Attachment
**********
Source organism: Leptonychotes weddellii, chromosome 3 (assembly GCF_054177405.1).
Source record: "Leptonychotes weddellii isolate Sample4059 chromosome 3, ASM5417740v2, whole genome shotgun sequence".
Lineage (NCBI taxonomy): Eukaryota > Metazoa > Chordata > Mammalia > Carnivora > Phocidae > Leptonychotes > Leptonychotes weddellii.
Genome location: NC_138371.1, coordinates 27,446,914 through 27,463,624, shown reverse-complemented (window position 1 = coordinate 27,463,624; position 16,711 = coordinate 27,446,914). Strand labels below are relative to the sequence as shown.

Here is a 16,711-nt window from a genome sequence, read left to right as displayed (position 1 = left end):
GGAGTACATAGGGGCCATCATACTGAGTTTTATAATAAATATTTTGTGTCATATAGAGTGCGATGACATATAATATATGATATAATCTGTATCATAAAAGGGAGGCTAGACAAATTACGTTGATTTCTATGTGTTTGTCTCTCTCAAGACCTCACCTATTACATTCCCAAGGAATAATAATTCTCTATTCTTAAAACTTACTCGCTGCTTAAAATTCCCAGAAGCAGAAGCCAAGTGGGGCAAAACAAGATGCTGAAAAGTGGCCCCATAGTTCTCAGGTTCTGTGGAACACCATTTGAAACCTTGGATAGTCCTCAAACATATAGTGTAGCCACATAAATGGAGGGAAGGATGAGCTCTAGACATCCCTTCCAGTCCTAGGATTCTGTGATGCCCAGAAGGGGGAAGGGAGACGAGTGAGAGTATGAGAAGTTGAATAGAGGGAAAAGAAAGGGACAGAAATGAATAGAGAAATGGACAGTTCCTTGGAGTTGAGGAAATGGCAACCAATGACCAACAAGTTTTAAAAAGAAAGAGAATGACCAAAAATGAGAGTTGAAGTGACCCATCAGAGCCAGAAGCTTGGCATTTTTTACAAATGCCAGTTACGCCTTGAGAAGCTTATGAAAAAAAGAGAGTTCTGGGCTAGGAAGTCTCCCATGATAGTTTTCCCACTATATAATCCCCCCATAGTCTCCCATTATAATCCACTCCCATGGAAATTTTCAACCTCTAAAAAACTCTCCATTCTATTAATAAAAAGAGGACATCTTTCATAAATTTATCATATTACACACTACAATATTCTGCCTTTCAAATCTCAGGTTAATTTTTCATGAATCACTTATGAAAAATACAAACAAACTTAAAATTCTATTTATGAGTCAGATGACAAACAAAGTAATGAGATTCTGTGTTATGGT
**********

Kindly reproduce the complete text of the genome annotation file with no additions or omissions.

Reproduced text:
Source organism: Leptonychotes weddellii, chromosome 3 (assembly GCF_054177405.1).
Source record: "Leptonychotes weddellii isolate Sample4059 chromosome 3, ASM5417740v2, whole genome shotgun sequence".
Lineage (NCBI taxonomy): Eukaryota > Metazoa > Chordata > Mammalia > Carnivora > Phocidae > Leptonychotes > Leptonychotes weddellii.
Genome location: NC_138371.1, coordinates 27,446,914 through 27,463,624, shown reverse-complemented (window position 1 = coordinate 27,463,624; position 16,711 = coordinate 27,446,914). Strand labels below are relative to the sequence as shown.

Here is a 16,711-nt window from a genome sequence, read left to right as displayed (position 1 = left end):
GGAGTACATAGGGGCCATCATACTGAGTTTTATAATAAATATTTTGTGTCATATAGAGTGCGATGACATATAATATATGATATAATCTGTATCATAAAAGGGAGGCTAGACAAATTACGTTGATTTCTATGTGTTTGTCTCTCTCAAGACCTCACCTATTACATTCCCAAGGAATAATAATTCTCTATTCTTAAAACTTACTCGCTGCTTAAAATTCCCAGAAGCAGAAGCCAAGTGGGGCAAAACAAGATGCTGAAAAGTGGCCCCATAGTTCTCAGGTTCTGTGGAACACCATTTGAAACCTTGGATAGTCCTCAAACATATAGTGTAGCCACATAAATGGAGGGAAGGATGAGCTCTAGACATCCCTTCCAGTCCTAGGATTCTGTGATGCCCAGAAGGGGGAAGGGAGACGAGTGAGAGTATGAGAAGTTGAATAGAGGGAAAAGAAAGGGACAGAAATGAATAGAGAAATGGACAGTTCCTTGGAGTTGAGGAAATGGCAACCAATGACCAACAAGTTTTAAAAAGAAAGAGAATGACCAAAAATGAGAGTTGAAGTGACCCATCAGAGCCAGAAGCTTGGCATTTTTTACAAATGCCAGTTACGCCTTGAGAAGCTTATGAAAAAAAGAGAGTTCTGGGCTAGGAAGTCTCCCATGATAGTTTTCCCACTATATAATCCCCCCATAGTCTCCCATTATAATCCACTCCCATGGAAATTTTCAACCTCTAAAAAACTCTCCATTCTATTAATAAAAAGAGGACATCTTTCATAAATTTATCATATTACACACTACAATATTCTGCCTTTCAAATCTCAGGTTAATTTTTCATGAATCACTTATGAAAAATACAAACAAACTTAAAATTCTATTTATGAGTCAGATGACAAACAAAGTAATGAGATTCTGTGTTATGGT